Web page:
Home > Papers from 2013 > The ontogeny of exploration

The ontogeny of exploration

With radar technology we are able to track bees over reasonable distances and with that we can investigate how naive bees explore their environment prior to a foraging career. We have long know that in the vicinity of a goal bees will perform learning flights (aka turn back and look flights) whereby they inspect the surroundings of the goal. In addition to this bees perform orientation/survey flights where they inspect the environment over reasonable distances (but don’t forage). Data regarding these larger flights is rare and so any new data is invaluable. Here, Osborne et al. look at naive bumblebees and show path development with experience and discuss the similarities and differences with equivalent honeybee behaviour.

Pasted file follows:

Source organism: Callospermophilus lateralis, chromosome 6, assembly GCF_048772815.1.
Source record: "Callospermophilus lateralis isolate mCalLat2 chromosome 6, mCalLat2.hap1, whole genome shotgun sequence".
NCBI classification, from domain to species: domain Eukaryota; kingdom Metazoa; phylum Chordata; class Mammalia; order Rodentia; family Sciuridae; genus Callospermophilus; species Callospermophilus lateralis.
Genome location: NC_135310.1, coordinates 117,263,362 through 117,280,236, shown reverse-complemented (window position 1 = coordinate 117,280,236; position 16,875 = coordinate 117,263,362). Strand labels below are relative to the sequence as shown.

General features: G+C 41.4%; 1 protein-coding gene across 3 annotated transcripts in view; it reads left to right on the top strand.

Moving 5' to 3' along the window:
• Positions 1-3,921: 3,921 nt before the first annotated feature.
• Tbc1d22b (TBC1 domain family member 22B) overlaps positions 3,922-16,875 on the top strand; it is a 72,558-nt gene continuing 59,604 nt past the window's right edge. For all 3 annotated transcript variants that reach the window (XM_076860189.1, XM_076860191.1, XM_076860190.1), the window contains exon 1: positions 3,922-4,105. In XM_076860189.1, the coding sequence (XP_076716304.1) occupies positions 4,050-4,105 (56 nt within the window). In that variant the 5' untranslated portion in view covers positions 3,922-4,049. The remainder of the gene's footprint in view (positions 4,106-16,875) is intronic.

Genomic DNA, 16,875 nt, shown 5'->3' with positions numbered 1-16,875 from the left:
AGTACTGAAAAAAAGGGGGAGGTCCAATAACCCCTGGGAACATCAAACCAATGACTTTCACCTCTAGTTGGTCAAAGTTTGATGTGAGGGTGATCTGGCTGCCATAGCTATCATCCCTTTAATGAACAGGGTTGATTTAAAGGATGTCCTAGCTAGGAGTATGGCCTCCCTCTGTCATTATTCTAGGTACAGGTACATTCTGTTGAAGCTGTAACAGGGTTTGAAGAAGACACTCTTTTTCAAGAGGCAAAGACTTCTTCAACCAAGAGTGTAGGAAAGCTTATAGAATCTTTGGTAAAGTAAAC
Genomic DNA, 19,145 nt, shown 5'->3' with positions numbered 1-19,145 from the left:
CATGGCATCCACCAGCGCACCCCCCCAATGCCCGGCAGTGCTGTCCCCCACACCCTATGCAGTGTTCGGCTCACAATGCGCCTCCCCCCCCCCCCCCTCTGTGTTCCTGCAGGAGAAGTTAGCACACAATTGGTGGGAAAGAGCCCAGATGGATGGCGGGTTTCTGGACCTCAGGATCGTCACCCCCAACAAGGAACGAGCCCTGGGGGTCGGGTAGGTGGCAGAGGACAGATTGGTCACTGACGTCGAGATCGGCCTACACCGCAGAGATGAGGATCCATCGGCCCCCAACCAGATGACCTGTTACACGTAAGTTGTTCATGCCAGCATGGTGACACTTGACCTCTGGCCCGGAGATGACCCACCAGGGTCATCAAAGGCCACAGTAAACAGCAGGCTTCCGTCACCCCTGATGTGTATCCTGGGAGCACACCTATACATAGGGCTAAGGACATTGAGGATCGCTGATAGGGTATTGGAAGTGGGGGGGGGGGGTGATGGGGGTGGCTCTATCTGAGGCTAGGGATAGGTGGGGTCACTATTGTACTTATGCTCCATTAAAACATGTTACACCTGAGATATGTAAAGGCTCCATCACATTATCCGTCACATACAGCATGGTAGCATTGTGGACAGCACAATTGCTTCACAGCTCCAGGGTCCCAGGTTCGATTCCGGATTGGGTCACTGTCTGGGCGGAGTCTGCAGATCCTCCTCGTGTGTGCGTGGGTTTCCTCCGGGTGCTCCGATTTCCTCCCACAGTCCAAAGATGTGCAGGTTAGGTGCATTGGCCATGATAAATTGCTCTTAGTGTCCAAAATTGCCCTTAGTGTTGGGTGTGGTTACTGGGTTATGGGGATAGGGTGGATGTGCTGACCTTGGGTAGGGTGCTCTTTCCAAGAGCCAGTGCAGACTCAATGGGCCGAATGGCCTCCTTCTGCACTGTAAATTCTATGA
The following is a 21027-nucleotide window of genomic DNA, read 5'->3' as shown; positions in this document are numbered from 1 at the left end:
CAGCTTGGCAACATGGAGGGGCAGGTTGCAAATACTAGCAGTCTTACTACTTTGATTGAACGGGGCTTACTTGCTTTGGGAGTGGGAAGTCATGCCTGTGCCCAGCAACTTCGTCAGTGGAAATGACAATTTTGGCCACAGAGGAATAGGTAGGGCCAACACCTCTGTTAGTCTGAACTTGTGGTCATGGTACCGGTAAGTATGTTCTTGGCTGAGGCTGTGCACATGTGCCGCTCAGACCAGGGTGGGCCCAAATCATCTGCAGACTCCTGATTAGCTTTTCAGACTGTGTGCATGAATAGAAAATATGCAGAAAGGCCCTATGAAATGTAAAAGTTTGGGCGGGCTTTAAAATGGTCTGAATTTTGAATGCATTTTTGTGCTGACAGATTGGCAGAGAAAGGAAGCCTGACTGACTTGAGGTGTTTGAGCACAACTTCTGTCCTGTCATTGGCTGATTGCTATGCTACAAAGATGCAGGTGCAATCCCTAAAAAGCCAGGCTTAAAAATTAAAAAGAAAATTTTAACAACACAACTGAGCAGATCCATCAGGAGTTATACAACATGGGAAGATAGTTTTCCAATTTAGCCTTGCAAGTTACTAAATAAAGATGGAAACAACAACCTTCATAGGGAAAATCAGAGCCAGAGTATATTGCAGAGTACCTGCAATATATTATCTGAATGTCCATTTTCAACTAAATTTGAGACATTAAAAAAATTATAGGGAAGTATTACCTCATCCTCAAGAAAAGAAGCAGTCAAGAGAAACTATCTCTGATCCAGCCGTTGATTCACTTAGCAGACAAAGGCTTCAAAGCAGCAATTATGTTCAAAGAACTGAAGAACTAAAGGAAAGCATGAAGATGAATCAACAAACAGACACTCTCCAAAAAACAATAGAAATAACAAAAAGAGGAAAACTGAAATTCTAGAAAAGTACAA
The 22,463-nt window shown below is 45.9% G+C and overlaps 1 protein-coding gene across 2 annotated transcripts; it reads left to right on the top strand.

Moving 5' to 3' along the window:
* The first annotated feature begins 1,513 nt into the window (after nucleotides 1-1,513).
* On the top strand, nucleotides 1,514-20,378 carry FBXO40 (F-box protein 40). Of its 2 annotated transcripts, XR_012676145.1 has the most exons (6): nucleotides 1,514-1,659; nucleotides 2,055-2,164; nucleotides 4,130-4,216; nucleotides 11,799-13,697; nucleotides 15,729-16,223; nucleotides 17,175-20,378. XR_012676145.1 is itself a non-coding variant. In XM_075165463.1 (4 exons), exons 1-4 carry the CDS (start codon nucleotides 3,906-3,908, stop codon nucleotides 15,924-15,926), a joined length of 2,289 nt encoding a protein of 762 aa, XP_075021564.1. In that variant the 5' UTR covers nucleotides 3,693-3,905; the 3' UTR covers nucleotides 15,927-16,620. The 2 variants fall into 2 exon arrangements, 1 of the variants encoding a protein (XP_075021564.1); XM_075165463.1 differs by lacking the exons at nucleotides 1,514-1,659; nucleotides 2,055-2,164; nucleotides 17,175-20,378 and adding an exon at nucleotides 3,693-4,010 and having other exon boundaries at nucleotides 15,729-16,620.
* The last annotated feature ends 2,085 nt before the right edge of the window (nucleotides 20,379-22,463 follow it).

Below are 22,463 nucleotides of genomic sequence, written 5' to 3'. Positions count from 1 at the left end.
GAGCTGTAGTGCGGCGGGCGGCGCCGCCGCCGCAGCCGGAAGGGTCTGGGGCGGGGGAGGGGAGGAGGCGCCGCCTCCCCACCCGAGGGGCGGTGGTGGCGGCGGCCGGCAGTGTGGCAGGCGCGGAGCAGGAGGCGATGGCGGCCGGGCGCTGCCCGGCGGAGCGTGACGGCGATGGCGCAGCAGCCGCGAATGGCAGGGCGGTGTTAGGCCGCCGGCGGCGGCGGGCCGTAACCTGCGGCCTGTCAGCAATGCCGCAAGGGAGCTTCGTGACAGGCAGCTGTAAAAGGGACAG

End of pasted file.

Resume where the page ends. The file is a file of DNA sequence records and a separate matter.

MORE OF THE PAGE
Osborne JL, Smith A, Clark SJ, Reynolds DR, Barron MC, et al. (2013) The Ontogeny of Bumblebee Flight Trajectories: From Naïve Explorers to Experienced Foragers. PLoS ONE 8(11): e78681. doi:10.1371/journal.pone.0078681
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Categories: Papers from 2013
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